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Setting Up Chrome 115 & 116 for Selenium Docker: Navigating Chromedriver Changes

Chrome 116 & 116 for Selenium Docker

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In this guide, we’ll be focusing on setting up Chrome 115 & 116+ for Selenium Docker, going over on the important Chromedriver changes that have emerged. With the successive releases of Chrome 115 and Chrome 116, there have been notable changes in how Chromedriver is managed and accessed. Google Chrome Labs introduced a new dashboard with Chrome 115, named “Chrome for Testing,” which replaced the traditional Chromedriver download site. As Chrome 116 continues this evolution, the question comes whether these changes have any effects on the way we need to set up Chrome 115 & 116 for Selenium Docker.

Understanding the Chromedriver Changes in Chrome 115 & 116

According to the official announcement, the primary reasons for this shift are:

  1. Automatic Browser Updates: With browsers updating automatically, there’s a mismatch between the browser and Chromedriver versions, leading to potential issues.
  2. Versioning: The new dashboard, introduced with Chrome 115, offers a clear versioning system, ensuring testers find the right Chromedriver for their browser version, be it Chrome 115 or 116.
  3. Ease of Access: The new system aims to make it easier to find and download the correct Chromedriver.

For a deeper dive into these changes, we discussed them in our previous blog post.

Chrome 115 & 116 for Selenium Docker: What Does It Mean?

For those integrating Chrome 115 & 116 for Selenium Docker, the good news is that these changes won’t drastically affect your testing experience. Here’s why:

  • Versioned Images: Selenium Chrome Docker images are equipped with a versioned browser and Chromedriver binaries for both Chrome 115 and 116. This ensures they remain compatible, regardless of the browser’s version.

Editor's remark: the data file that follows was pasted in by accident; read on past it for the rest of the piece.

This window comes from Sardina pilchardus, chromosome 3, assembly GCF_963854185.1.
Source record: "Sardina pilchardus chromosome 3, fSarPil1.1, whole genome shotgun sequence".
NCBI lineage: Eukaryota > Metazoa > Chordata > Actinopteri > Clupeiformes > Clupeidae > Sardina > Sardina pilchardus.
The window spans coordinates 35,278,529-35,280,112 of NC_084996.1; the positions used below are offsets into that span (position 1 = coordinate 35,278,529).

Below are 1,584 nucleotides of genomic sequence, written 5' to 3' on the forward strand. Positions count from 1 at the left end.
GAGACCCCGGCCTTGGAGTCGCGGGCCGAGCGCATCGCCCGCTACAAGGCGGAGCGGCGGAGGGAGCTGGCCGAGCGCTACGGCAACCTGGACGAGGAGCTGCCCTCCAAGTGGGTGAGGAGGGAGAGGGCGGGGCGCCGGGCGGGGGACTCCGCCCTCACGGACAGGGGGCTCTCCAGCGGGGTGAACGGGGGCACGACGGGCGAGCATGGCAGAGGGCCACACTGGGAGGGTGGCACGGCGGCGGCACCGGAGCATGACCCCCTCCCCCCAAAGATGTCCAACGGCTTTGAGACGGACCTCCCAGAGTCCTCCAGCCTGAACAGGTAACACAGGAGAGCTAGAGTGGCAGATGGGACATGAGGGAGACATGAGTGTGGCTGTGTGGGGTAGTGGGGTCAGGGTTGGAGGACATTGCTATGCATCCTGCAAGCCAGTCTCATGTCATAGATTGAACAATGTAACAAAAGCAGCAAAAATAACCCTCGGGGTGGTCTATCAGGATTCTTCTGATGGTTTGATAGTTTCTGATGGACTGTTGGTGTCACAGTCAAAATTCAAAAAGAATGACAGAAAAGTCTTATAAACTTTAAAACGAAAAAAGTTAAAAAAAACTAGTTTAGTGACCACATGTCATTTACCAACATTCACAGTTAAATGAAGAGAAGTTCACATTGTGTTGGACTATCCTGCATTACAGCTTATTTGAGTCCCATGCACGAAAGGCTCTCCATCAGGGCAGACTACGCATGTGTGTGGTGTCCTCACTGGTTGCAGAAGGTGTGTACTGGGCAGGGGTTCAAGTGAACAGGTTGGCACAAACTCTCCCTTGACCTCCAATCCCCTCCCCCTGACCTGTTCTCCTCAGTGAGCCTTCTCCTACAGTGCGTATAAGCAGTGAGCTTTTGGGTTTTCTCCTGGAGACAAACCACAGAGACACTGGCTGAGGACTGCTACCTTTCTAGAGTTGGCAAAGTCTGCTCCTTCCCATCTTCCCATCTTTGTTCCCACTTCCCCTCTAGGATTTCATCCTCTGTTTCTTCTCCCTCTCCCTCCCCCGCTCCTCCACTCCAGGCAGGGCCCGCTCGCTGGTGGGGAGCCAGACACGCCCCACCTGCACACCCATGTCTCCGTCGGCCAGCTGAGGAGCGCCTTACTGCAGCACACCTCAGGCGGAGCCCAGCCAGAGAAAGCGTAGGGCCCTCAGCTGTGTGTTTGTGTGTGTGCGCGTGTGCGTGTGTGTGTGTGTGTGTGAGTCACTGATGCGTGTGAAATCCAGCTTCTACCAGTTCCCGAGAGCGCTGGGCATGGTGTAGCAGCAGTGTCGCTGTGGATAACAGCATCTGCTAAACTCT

• Automated Handling: Even though Chromedriver’s download process has changed, Docker images will handle these changes internally. As a user, you won’t need to make any manual adjustments when setting up Chrome 115 & 116 for Selenium Docker. The updated Docker images will set up the Chromedriver using the new link from Chrome for Testing.

Demo: Running Tests on Docker with Chrome 115

To demonstrate that the Docker experience remains unaffected, let’s run a simple test:

					const { Builder } = require('selenium-webdriver');
const chrome = require('selenium-webdriver/chrome');

(async function example() {
    let driver = await new Builder()
        .setChromeOptions(new chrome.Options())

    try {
        await driver.manage().window().maximize()
        await driver.get('');
        let title = await driver.getTitle();
    } catch (error) {
        console.log("Error:", error.message);
    } finally {
        await driver.quit();


Docker Command for Chrome 115:

					docker run -d -p 4444:4444 -p 7900:7900 --shm-size="2g" selenium/standalone-chrome:115


By executing the above command for each version, users can view test results on noVNC at port 7900. The tests will run on the respective Chrome versions using the Chromedriver from “Chrome for Testing.”

Chrome 115 & 116 for Selenum Docker - NoVNC Viewer

Visual Guide

For those who prefer a hands-on approach, we’ve crafted a comprehensive video tutorial that covers the changes and their implications for both Chrome 115 and 116. Dive into the demo for a clearer understanding on our YouTube channel.


The changes that came in with Chrome 115, followed by Chrome 116, and the “Chrome for Testing” dashboard have updated a few things for developers and testers. While there are new elements to consider, the core experience remains largely unchanged for those leveraging Chrome 115 & 116 for Selenium Docker, thanks to versioned Docker images and the platform’s adaptability. As the browser world evolves, it’s crucial for developers & testers to stay informed about these new changes.

Frequently Asked Questions

"Chrome for Testing" is a dedicated flavor of Chrome designed specifically for web app testing and automation. It offers a more streamlined and reliable way to download Chromedriver, ensuring compatibility with the respective Chrome version.

After setting up Docker and pulling the necessary Selenium image, you can initiate a Docker container and run your Selenium tests against it. The container will have both the browser and Chromedriver pre-installed, simplifying the testing process.

When using Selenium Docker images, ChromeDriver is typically pre-installed. However, if you're setting up a custom Docker image, you can fetch the ChromeDriver binary from the "Chrome for Testing" dashboard and add it to your Dockerfile.

Selenium tests can be run on Chrome using the Chromedriver. Ensure that the versions of Chrome and Chromedriver are compatible. Initialize the WebDriver to use Chrome and execute your test scripts.

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